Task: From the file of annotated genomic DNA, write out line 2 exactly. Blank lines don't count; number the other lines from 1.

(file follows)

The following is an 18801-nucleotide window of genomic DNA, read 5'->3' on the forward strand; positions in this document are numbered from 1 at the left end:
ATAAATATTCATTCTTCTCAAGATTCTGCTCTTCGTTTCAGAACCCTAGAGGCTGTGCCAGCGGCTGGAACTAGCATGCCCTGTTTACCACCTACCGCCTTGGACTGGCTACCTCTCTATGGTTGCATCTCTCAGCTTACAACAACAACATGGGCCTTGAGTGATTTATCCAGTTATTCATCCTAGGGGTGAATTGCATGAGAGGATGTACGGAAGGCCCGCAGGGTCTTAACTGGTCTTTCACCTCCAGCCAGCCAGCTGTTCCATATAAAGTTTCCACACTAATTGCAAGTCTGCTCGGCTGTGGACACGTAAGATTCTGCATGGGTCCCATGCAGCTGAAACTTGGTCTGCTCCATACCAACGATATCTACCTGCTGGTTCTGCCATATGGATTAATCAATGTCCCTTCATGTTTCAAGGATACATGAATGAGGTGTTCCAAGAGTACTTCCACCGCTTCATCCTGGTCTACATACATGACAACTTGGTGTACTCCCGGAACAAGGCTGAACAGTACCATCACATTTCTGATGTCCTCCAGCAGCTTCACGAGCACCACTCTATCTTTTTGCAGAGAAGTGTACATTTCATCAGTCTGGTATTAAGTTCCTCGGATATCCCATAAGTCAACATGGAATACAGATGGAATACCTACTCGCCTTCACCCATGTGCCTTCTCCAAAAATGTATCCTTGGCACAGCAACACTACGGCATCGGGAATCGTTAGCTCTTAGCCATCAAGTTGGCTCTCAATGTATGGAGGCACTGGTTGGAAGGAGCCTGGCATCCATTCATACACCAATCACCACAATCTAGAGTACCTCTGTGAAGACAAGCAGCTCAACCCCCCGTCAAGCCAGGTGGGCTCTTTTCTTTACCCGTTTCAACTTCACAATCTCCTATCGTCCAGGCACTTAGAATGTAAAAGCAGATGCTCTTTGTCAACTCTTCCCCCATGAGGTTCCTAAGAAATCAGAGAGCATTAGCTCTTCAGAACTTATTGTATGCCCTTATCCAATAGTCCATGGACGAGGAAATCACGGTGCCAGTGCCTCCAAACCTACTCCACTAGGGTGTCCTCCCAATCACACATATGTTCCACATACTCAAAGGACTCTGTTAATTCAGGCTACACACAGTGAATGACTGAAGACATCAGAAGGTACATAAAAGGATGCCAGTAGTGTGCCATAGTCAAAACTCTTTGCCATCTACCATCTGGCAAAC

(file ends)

ATAAATATTCATTCTTCTCAAGATTCTGCTCTTCGTTTCAGAACCCTAGAGGCTGTGCCAGCGGCTGGAACTAGCATGCCCTGTTTACCACCTACCGCCTTGGACTGGCTACCTCTCTATGGTTGCATCTCTCAGCTTACAACAACAACATGGGCCTTGAGTGATTTATCCAGTTATTCATCCTAGGGGTGAATTGCATGAGAGGATGTACGGAAGGCCCGCAGGGTCTTAACTGGTCTTTCACCTCCAGCCAGCCAGCTGTTCCATATAAAGTTTCCACACTAATTGCAAGTCTGCTCGGCTGTGGACACGTAAGATTCTGCATGGGTCCCATGCAGCTGAAACTTGGTCTGCTCCATACCAACGATATCTACCTGCTGGTTCTGCCATATGGATTAATCAATGTCCCTTCATGTTTCAAGGATACATGAATGAGGTGTTCCAAGAGTACTTCCACCGCTTCATCCTGGTCTACATACATGACAACTTGGTGTACTCCCGGAACAAGGCTGAACAGTACCATCACATTTCTGATGTCCTCCAGCAGCTTCACGAGCACCACTCTATCTTTTTGCAGAGAAGTGTACATTTCATCAGTCTGGTATTAAGTTCCTCGGATATCCCATAAGTCAACATGGAATACAGATGGAATACCTACTCGCCTTCACCCATGTGCCTTCTCCAAAAATGTATCCTTGGCACAGCAACACTACGGCATCGGGAATCGTTAGCTCTTAGCCATCAAGTTGGCTCTCAATGTATGGAGGCACTGGTTGGAAGGAGCCTGGCATCCATTCATACACCAATCACCACAATCTAGAGTACCTCTGTGAAGACAAGCAGCTCAACCCCCCGTCAAGCCAGGTGGGCTCTTTTCTTTACCCGTTTCAACTTCACAATCTCCTATCGTCCAGGCACTTAGAATGTAAAAGCAGATGCTCTTTGTCAACTCTTCCCCCATGAGGTTCCTAAGAAATCAGAGAGCATTAGCTCTTCAGAACTTATTGTATGCCCTTATCCAATAGTCCATGGACGAGGAAATCACGGTGCCAGTGCCTCCAAACCTACTCCACTAGGGTGTCCTCCCAATCACACATATGTTCCACATACTCAAAGGACTCTGTTAATTCAGGCTACACACAGTGAATGACTGAAGACATCAGAAGGTACATAAAAGGATGCCAGTAGTGTGCCATAGTCAAAACTCTTTGCCATCTACCATCTGGCAAAC